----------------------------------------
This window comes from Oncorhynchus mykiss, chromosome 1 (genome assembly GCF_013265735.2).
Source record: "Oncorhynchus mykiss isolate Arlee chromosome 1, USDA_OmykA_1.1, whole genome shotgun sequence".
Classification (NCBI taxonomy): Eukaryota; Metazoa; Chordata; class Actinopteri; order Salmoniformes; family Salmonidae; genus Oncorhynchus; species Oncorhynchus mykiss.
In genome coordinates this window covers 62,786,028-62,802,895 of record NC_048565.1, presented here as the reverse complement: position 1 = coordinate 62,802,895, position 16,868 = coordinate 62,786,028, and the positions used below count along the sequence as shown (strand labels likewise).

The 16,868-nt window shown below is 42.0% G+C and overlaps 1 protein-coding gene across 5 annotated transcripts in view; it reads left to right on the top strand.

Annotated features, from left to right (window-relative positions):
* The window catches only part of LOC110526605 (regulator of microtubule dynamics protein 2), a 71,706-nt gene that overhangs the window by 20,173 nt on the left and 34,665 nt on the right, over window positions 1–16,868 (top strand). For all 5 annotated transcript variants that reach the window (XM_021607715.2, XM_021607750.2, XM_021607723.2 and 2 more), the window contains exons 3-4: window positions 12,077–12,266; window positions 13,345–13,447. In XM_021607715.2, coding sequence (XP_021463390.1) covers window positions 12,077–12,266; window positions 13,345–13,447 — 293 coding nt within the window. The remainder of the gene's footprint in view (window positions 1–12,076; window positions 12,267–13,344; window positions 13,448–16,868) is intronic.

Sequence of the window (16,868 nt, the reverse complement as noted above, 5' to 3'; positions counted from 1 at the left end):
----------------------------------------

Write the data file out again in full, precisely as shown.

This window comes from Oncorhynchus mykiss, chromosome 1 (genome assembly GCF_013265735.2).
Source record: "Oncorhynchus mykiss isolate Arlee chromosome 1, USDA_OmykA_1.1, whole genome shotgun sequence".
Classification (NCBI taxonomy): Eukaryota; Metazoa; Chordata; class Actinopteri; order Salmoniformes; family Salmonidae; genus Oncorhynchus; species Oncorhynchus mykiss.
In genome coordinates this window covers 62,786,028-62,802,895 of record NC_048565.1, presented here as the reverse complement: position 1 = coordinate 62,802,895, position 16,868 = coordinate 62,786,028, and the positions used below count along the sequence as shown (strand labels likewise).

The 16,868-nt window shown below is 42.0% G+C and overlaps 1 protein-coding gene across 5 annotated transcripts in view; it reads left to right on the top strand.

Annotated features, from left to right (window-relative positions):
* The window catches only part of LOC110526605 (regulator of microtubule dynamics protein 2), a 71,706-nt gene that overhangs the window by 20,173 nt on the left and 34,665 nt on the right, over window positions 1–16,868 (top strand). For all 5 annotated transcript variants that reach the window (XM_021607715.2, XM_021607750.2, XM_021607723.2 and 2 more), the window contains exons 3-4: window positions 12,077–12,266; window positions 13,345–13,447. In XM_021607715.2, coding sequence (XP_021463390.1) covers window positions 12,077–12,266; window positions 13,345–13,447 — 293 coding nt within the window. The remainder of the gene's footprint in view (window positions 1–12,076; window positions 12,267–13,344; window positions 13,448–16,868) is intronic.

Sequence of the window (16,868 nt, the reverse complement as noted above, 5' to 3'; positions counted from 1 at the left end):